Health benefits of being a pet owner
Millions of Americans love the company of their pets and find constant joy in the companionship of a furry friend. According to the National Institutes of Health, more than half of all American households have a pet. In fact, there are more pets than children in households across the country, though animals are very popular in households with children.
Animals have been an important part of human culture forever, being ever-present figures in religion and history. There are many immediate benefits of having an animal to take care of and spend time with, but there are also several health benefits for mental and physical well-being.
Dog owners know that their animals need exercise, and coincidentally, one of the biggest problems among seniors is inactivity. With a dog, however, seniors are more likely to get outside and go for a walk every day. Walking is excellent exercise enjoyed by people and animals alike. While having a dog does not guarantee that seniors will get more exercise, it offers more opportunities to move around and play.
Walking is not the only exercise to do with a pet. Running or jogging is also very popular between dogs and their owners, as well as biking, hiking and agility training. As of recently, there is even something called “doga” – which is a yoga class that involves dogs.
While physical activity has a direct effect on heart health, pets actually have an even greater impact. Pet owners typically have lower blood pressure, as well as cholesterol and triglyceride levels, according to the Centers for Disease Control and Prevention – all of which can reduce the risk of having a heart attack later in life. Studies have shown that those who have already had a heart attack may recover better and sooner when they own a pet. Perhaps a pet can fill a heart with love and make a person healthier as a result. It is more likely that pets actually can reduce stress levels of their owners and produce heart-healthy benefits.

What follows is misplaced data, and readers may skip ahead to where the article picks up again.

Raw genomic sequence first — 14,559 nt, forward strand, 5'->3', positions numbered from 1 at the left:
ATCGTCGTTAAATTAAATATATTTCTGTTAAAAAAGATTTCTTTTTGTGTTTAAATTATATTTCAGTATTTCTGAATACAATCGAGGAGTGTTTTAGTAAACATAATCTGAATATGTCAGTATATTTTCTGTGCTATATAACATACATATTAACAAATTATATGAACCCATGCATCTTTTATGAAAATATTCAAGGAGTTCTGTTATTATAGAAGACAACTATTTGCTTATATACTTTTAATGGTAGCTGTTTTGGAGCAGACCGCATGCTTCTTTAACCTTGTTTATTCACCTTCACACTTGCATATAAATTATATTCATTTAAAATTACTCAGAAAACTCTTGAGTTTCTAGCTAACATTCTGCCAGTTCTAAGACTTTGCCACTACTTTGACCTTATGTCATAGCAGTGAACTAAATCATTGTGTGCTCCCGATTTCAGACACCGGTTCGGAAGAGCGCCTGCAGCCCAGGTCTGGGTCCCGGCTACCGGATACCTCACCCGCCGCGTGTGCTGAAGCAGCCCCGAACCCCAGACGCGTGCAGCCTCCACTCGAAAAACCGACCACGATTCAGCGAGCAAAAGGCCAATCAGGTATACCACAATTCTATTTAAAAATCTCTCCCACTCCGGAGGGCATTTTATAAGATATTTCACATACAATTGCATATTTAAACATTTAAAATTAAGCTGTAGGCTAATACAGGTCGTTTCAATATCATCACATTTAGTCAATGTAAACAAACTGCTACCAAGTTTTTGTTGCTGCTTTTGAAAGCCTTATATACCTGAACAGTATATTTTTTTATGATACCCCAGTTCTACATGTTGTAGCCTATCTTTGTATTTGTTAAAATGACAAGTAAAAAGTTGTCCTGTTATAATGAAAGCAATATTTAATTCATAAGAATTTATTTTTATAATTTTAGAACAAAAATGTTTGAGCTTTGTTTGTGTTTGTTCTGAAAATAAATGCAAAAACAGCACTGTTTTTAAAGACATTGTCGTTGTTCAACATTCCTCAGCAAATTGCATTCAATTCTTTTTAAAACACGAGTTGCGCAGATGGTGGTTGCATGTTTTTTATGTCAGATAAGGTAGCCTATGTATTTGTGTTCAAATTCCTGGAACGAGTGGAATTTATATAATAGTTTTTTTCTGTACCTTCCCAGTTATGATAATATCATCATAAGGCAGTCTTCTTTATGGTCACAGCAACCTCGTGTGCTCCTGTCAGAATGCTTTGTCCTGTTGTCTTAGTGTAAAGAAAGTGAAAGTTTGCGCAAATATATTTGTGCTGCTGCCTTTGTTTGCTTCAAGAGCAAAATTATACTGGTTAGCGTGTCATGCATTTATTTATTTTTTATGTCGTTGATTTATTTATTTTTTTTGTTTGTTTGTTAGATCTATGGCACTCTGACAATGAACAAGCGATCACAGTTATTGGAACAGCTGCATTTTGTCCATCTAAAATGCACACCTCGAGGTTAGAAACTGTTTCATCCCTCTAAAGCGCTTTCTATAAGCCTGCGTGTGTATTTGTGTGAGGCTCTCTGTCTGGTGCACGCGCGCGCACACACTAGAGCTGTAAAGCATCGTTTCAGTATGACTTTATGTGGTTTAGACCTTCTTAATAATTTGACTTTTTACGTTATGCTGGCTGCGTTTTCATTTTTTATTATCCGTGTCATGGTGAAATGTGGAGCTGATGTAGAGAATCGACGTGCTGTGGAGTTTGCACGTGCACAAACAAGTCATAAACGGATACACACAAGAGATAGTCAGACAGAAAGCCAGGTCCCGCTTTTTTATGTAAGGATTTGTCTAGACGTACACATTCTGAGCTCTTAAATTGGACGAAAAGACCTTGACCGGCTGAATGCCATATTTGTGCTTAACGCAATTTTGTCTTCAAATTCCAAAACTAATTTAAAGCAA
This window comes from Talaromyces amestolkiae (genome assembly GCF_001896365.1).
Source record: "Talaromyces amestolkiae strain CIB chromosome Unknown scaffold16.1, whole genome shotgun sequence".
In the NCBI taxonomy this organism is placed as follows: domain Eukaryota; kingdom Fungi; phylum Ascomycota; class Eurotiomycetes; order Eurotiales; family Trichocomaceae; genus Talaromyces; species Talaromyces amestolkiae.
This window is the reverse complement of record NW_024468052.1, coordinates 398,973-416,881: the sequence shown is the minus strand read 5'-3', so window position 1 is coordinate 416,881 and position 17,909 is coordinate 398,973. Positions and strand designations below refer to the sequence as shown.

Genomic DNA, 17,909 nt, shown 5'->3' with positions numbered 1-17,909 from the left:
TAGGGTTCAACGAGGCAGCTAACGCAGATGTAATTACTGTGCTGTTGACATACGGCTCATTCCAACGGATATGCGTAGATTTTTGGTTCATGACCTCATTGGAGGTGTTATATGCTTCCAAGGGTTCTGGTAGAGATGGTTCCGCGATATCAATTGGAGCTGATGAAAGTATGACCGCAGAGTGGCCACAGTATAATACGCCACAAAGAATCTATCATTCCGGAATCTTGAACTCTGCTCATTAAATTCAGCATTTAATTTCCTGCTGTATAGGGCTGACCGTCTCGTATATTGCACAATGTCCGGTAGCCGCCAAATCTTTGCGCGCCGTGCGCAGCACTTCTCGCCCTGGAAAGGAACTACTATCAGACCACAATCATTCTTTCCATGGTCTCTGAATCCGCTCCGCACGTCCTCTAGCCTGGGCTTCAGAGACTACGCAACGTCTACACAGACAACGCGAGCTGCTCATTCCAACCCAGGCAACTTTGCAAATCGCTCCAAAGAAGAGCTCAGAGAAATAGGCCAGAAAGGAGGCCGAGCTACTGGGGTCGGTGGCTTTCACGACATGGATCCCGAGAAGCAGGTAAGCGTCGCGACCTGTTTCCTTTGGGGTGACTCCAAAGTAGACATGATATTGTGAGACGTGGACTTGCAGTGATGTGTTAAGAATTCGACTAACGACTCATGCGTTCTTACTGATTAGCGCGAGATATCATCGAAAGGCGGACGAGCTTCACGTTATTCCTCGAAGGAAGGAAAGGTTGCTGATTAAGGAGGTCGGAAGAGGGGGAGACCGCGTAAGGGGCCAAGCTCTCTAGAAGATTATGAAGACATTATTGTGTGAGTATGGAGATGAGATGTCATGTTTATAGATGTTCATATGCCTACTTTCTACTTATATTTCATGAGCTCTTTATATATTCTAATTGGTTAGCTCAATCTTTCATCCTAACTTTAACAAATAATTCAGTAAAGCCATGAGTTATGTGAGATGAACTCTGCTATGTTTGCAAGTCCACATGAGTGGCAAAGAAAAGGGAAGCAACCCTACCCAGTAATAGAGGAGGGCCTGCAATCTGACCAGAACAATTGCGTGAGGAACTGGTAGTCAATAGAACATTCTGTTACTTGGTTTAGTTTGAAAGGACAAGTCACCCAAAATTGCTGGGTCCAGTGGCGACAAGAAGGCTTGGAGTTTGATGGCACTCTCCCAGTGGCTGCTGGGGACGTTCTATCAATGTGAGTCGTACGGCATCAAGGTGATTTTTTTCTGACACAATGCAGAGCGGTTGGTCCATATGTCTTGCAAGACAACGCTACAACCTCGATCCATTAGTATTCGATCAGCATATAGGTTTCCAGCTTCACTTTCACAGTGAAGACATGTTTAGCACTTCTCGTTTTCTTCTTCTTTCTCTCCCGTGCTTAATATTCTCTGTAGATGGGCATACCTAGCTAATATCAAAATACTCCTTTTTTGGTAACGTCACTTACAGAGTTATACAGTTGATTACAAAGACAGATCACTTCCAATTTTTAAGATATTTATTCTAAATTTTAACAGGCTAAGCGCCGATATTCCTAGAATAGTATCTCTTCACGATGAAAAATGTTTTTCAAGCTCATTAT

Beyond heart health, living with an animal can actually reduce allergies. It may seem backwards, but studies have shown that children who live in a home with pets are less likely to have allergy problems later in life.
Senior mental health
In addition to better physical well-being, pet owners are less likely to feel lonely or depressed. A common fear among those entering senior retirement is loneliness. A pet can help alleviate that fear and be beneficial for senior mental health. Pets offer their owners unconditional love and a sense of purpose in life. Having an animal can bring joy and meaning to life, particularly during times of transition when leaving the workforce. Because pets are known to boost moods and feelings of happiness, they are frequently used as a means of therapy among different groups of people.
Perhaps the main reason Americans get a pet is companionship. Having an animal can make it easier to face stressful situations. Additionally, there are many opportunities to meet other pet owners, such as going to the local dog park, participating in a class or in online communities. There are millions of Americans who are so passionate about their pets that they want to partake in a community with like-minded people. For seniors who are looking for companionship, owning a pet can provide the right path.
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